Legislation in Minnesota designed to restrict the payday loan industry fell short Friday of winning final approval in the Minnesota Senate, meaning advocates of reform will have to wait until next year.

The Senate had voted 37-25 to send a bill to the House, which recently had adopted a different version of the legislation, but the session ended before Senate lawmakers could figure out a common proposal.

The Senate bill would have limited borrowers to 10 loans a year and required lenders to check whether the borrower already is overextended. It also required lenders to determine whether a borrower is a member of the military. If so, the annual percentage rate would have been capped at 36%.  

Payday loans are short-term loans that many times are made without checking a borrower's credit or ability to pay.  Opponents said the bill simply would push people in debt to unregulated sources of quick cash, such as Internet sources or old-school loan sharks.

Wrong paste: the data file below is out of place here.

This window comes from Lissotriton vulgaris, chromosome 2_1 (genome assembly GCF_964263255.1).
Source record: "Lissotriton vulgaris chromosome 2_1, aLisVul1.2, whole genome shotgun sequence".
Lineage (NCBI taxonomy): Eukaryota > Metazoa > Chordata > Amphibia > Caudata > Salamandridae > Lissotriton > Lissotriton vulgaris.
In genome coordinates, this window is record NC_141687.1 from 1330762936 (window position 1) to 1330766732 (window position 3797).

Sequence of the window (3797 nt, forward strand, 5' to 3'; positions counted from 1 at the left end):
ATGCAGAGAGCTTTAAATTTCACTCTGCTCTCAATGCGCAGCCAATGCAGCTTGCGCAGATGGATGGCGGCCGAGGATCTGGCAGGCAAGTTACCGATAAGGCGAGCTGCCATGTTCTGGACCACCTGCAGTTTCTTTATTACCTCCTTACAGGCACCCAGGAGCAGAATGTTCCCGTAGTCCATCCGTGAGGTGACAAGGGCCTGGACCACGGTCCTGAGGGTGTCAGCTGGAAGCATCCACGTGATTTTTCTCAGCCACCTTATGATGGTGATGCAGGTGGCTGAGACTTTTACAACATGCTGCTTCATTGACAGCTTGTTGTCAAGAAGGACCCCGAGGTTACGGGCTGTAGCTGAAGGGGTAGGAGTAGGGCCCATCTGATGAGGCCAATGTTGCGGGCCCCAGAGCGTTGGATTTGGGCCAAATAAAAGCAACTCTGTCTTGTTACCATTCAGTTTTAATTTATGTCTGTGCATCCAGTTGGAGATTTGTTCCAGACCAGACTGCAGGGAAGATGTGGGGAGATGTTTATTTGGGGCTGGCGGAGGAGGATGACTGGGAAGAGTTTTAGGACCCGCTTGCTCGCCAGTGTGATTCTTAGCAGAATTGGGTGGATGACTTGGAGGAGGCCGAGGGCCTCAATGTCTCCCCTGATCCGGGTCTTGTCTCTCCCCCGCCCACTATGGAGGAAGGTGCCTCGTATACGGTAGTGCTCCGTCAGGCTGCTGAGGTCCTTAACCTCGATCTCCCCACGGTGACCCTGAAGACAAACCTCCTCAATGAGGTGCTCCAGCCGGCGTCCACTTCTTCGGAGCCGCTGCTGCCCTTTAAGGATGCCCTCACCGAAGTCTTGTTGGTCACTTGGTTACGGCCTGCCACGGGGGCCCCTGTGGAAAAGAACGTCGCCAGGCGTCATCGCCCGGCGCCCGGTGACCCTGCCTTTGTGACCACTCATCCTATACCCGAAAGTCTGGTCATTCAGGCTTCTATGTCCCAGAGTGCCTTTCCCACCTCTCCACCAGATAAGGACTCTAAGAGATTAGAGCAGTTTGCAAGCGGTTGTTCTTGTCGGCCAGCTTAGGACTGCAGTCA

Minnesota Gov. Mark Dayton urged lawmakers last week to pass a payday loan bill.

Earlier this month, Louisiana's Senate also failed to pass new restrictions on payday lending as industry lobbyists argued doing so would shutter many storefront lenders. A measure in the Louisiana Senate also would have limited borrowers to 10 payday loans per year and would have required payday lenders to enter transactions into a database for the Office of Financial Institutions to monitor.

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